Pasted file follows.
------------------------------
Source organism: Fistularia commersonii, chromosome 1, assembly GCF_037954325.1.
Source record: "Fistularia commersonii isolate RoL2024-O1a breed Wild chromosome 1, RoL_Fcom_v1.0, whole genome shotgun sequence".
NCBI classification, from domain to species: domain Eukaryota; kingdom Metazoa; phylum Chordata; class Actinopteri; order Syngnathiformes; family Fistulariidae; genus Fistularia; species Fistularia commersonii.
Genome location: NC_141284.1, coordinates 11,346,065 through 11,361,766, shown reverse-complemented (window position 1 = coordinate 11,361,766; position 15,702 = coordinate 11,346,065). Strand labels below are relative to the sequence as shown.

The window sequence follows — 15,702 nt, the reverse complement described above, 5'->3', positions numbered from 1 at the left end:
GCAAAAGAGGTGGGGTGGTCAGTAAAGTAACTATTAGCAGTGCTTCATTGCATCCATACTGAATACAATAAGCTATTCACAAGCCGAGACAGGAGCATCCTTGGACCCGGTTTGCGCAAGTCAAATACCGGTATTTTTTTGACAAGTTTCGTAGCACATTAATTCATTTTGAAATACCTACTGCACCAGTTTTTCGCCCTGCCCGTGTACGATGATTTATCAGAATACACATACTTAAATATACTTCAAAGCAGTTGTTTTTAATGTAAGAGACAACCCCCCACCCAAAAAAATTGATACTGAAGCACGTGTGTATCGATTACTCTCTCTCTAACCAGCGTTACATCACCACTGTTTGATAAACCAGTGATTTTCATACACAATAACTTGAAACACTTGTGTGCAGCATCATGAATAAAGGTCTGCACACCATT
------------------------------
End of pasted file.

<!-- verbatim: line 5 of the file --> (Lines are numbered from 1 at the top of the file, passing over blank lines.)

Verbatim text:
The window sequence follows — 15,702 nt, the reverse complement described above, 5'->3', positions numbered from 1 at the left end: